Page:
Child Care: The bill includes $2.5 billion, a $176 million increase, for CCDBG. This includes a $110 million increase to improve the quality of the child care workforce and to strengthen health and safety standards.

Preschool Development Grants: The bill includes $750 million for a new program to support States’ efforts to ex¬pand or create high-quality preschool systems for 4-year-olds from low- and moderate-income families.

Improving Fiscal Accountability

Congress has an obligation to promote the fiscal account¬ability and effective use of taxpayer dollars. This bill provides fund¬ing for several efforts to combat fraud, waste, and abuse within federal programs.

Healthcare Program Integrity: Fraud committed against federal healthcare programs diverts critical resources from services that are intended for some of the nation’s most vulnerable populations. The bill includes $640 million for healthcare fraud and abuse control activities at CMS, more than double the fiscal year 2013 level of $309 million. Every $1 spent on these activities returns approximately $7.90 to the Treasury.

Social Security Program Integrity: The bill includes $1.2 billion, a $441 million increase, for Social Security pro¬gram integrity activities, including continuing disability reviews (CDRs) and Supplemental Security Income redeterminations. CDRs and redeterminations save $9 and $5, respectively, for each $1 spent by reducing waste, fraud, abuse, and improper payments in the Social Security, Medi¬care, and Medicaid programs.

Unemployment Insurance (UI) Program Integrity: The bill includes $80 million, an increase of approxi¬mately $20 million, to conduct reemployment and eligibility as¬sessments (REAs) and UI improper payment reviews. This level is projected to save State UI trust funds an estimated $315 million through REAs by helping claimants exit the UI program faster and avoid exhaust¬ing their benefits.

Protecting Students and Taxpayers: The bill includes a new provision prohibiting colleges and universities from spending federal educational funding on marketing, recruitment, and adver-tising. This reform will ensure that federal resources are targeted at educating students as opposed to online advertisements and ag¬gressive recruiting activities, so that both students and taxpayers receive a good return on their investment.

Spending on Conferences: The bill helps prevent exces¬sive spending on conferences and other administrative expenses by requiring departments, agencies, boards, and commissions funded in this bill to report to Inspectors General or senior ethics officials on the costs and contracting procedures involved in any conference that costs more than $100,000.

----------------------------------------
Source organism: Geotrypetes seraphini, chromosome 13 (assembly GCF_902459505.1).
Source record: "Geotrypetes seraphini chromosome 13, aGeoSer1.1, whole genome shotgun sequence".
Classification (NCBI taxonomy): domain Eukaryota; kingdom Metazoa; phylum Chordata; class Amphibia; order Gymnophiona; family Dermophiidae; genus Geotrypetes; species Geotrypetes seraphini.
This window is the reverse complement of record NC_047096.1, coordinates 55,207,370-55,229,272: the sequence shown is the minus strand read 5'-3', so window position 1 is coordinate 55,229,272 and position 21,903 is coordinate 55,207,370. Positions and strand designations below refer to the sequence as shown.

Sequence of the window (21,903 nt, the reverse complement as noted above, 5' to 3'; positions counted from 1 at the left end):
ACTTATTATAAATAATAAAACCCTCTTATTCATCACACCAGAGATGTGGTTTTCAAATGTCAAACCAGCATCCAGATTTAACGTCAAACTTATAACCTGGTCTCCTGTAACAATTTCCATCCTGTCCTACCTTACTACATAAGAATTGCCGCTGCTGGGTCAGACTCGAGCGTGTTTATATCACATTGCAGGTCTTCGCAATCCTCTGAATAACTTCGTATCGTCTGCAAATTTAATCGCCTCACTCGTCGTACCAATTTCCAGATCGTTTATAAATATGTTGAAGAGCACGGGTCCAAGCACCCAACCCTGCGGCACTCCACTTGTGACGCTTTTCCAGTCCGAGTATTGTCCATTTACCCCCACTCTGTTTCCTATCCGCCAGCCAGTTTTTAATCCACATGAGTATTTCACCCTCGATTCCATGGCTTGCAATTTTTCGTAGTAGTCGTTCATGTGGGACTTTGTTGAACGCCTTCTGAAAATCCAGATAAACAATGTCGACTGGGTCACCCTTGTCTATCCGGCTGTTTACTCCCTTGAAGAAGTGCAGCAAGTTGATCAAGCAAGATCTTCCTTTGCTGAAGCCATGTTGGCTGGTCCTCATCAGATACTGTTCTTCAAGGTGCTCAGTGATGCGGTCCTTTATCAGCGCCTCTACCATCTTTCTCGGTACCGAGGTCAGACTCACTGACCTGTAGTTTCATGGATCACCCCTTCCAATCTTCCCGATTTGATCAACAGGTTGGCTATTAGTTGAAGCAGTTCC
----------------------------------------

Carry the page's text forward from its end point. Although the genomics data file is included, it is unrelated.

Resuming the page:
Promoting Policy Reform

The bill launches or continues several initiatives that will lever¬age policy reform and transform key federal services.

Race to the Top—College Affordability and Completion: The bill includes $400 million to support a new Race to the Top program focused on college affordability and completion. Funding will incentivize states to reduce costs for students and families and improve academic outcomes.

Public Access to Federally Funded Research: Four years ago, Congress required NIH to improve the public’s ability to access tax¬payer-funded research by means of an online NIH repository. This effort has been highly successful. The bill includes a new provision that extends the requirement to other agencies funded in the bill.

Investing in Innovation: The bill provides $170 million for the Investing in Innovation education program, which allows grantees to develop and test promising new ideas and replicate programs that are successful.

Accelerating Cures: The bill includes $50 million, five times the fiscal year 2013 level, for the Cures Acceleration Net¬work, an NIH initiative intended to help speed the translation and application of discoveries that have shown signs of success at the laboratory level but have not advanced far enough to attract sig¬nificant investments from the private sector.


Nearly three-quarters of all healthcare costs are attributable to chronic diseases, the majority of which are preventable. This bill promotes prevention efforts by supporting implementation of the ACA, which will enable millions of newly insured Americans to re¬ceive preventive screenings; providing discretionary funding for programs such as childhood immunizations and cancer screenings; and allocating the Prevention and Public Health (PPH) Fund, which will total $1 billion in fiscal year 2014. Key prevention programs listed below are either funded in this bill or through transfers from the PPH Fund.

Community Transformation Grants: The bill includes $290 million, an increase of $144 million, for evidence-based pub¬lic health interventions to reduce obesity and smoking and make preventive services more accessible.

Childhood Immunizations: The bill includes $579 million for immunization programs. Immunization saves $10.20 in direct medical costs for every $1 invested.